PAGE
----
U. FLORIDA (US)—Researchers recently joined forces to settle a question for historians working to renovate one of the oldest properties in St. Augustine, Florida: the Ximénez-Fatio house.

In the current issue of the journal Tree-Ring Research, Henri Grissino-Mayer, an associate professor in geography at the University of Tennessee, and Leda Kobziar, an assistant professor at the University of Florida, describe their use of dendrochronology to help verify the home’s original age and to pinpoint when it was expanded to include a second-story wing.

They were able to verify the age of the original building to 1798 and that the second-story wing was built in the late 1850s—at least two decades later than historians had believed.

While dendrochronology, or tree-ring dating, has been used extensively in some parts of the U.S., it has been used far less in southeastern states such as Virginia, Tennessee, and North Carolina—and only rarely in the southernmost states, such as Georgia and Florida. Because the region’s rainy, hot climate causes wood to decay more quickly, the technique had not been attempted as often as in other regions.

But the current study proves it can be done accurately in the southernmost parts of the U.S., says Kobziar.

Dendrochronology works like this: Trees from a particular geographic area tend to respond similarly to climate changes, such as rainy seasons or drought. Those changes cause differences in the width of growth rings inside the tree.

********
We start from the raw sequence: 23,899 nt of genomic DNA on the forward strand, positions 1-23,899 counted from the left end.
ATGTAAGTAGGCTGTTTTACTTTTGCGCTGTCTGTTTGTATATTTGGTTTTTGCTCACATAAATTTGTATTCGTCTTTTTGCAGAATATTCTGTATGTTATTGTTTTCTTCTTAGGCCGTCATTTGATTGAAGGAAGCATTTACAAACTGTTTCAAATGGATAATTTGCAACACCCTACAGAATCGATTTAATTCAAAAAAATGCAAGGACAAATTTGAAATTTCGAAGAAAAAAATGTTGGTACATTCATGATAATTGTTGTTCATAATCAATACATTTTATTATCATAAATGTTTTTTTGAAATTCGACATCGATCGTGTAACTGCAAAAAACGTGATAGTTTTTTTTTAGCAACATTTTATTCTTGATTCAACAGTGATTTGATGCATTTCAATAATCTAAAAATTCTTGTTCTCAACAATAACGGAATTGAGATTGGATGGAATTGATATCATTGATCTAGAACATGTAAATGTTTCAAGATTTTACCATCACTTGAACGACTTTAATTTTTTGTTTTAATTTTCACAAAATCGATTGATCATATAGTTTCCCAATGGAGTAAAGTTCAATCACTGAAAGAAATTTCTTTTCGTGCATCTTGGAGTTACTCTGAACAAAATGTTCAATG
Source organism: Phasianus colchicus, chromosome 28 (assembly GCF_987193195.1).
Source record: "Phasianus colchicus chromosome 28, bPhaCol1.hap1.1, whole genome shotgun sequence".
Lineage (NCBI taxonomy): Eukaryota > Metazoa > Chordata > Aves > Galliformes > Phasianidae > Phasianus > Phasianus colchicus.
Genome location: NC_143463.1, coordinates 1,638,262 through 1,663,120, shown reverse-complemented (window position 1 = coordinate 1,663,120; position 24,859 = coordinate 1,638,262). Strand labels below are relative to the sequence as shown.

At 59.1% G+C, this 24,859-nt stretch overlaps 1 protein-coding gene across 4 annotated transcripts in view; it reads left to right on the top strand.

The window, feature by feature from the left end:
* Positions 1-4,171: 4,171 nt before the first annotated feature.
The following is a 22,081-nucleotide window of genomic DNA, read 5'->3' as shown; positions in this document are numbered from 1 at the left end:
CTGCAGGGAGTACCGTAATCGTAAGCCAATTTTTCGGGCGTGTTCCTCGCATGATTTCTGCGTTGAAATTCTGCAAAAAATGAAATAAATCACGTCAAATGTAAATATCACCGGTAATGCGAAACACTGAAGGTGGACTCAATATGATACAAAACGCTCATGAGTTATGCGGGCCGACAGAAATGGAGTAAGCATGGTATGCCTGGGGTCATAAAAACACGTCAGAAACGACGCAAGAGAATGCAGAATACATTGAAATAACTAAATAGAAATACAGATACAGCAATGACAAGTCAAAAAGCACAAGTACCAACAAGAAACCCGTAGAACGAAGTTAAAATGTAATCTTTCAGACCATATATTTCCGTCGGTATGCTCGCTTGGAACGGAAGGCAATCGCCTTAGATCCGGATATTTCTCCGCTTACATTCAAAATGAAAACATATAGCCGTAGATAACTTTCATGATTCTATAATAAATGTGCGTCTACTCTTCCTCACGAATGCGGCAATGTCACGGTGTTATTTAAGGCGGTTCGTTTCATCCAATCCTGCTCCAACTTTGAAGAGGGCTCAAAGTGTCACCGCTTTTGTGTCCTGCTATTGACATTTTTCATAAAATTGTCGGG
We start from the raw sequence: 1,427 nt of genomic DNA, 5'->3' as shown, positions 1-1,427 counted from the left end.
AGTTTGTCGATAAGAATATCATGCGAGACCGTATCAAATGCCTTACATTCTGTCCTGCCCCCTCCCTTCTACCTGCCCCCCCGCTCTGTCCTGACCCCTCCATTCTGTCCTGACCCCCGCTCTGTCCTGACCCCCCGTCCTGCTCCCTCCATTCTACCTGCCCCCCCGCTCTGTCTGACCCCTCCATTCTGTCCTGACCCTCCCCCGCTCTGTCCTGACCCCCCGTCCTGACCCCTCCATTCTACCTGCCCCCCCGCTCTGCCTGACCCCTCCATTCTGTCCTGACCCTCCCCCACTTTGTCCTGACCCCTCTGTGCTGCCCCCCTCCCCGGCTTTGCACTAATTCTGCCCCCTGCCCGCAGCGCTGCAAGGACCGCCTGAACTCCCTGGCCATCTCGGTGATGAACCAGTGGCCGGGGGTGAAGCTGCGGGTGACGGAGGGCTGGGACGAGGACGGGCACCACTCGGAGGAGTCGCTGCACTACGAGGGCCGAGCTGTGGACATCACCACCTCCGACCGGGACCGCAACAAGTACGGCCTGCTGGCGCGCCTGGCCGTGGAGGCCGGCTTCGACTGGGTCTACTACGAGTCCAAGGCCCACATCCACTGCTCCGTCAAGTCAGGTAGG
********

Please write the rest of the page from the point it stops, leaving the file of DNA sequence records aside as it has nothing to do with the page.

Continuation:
Researchers create a master chronology by visiting a living forest and collecting many growth-ring samples from living and long-dead trees. In this case, researchers had created a massive chronology based on longleaf pine stumps in the Lake Louise, Ga., area.

The pines were full of resin, which kept the stumps extremely well-preserved, and some samples from that area dated to the 1400s, says Grissino-Mayer.

Once researchers have a baseline chronology of growth rings, they can extract samples from the building or wooden artifact whose date is in question and cross-check using a computer program that compares the relationship between tree rings to find matches.

For the researchers in the Ximénez-Fatio study, however, it took a lot of elbow grease—and a little paint thinner—to finally unravel the mystery of the home’s age.

Unlike less-resinous tree species, the longleaf pine beams in the home were much tougher to extract samples from, Kobziar explains. The researchers’ drills gummed up repeatedly because of the pine resin, until Grissino-Mayer found an engineering colleague who suggested dipping the hollow drill bits in paint thinner.

Grissino-Mayer predicts a growing market for those wishing to ensure historical accuracy for buildings and artifacts—everything from ship timbers to violins.

For Julia Gatlin, executive director of the Ximénez-Fatio historic house and museum, solving the mystery of the home’s timeline, “totally changed the story as we knew it.”

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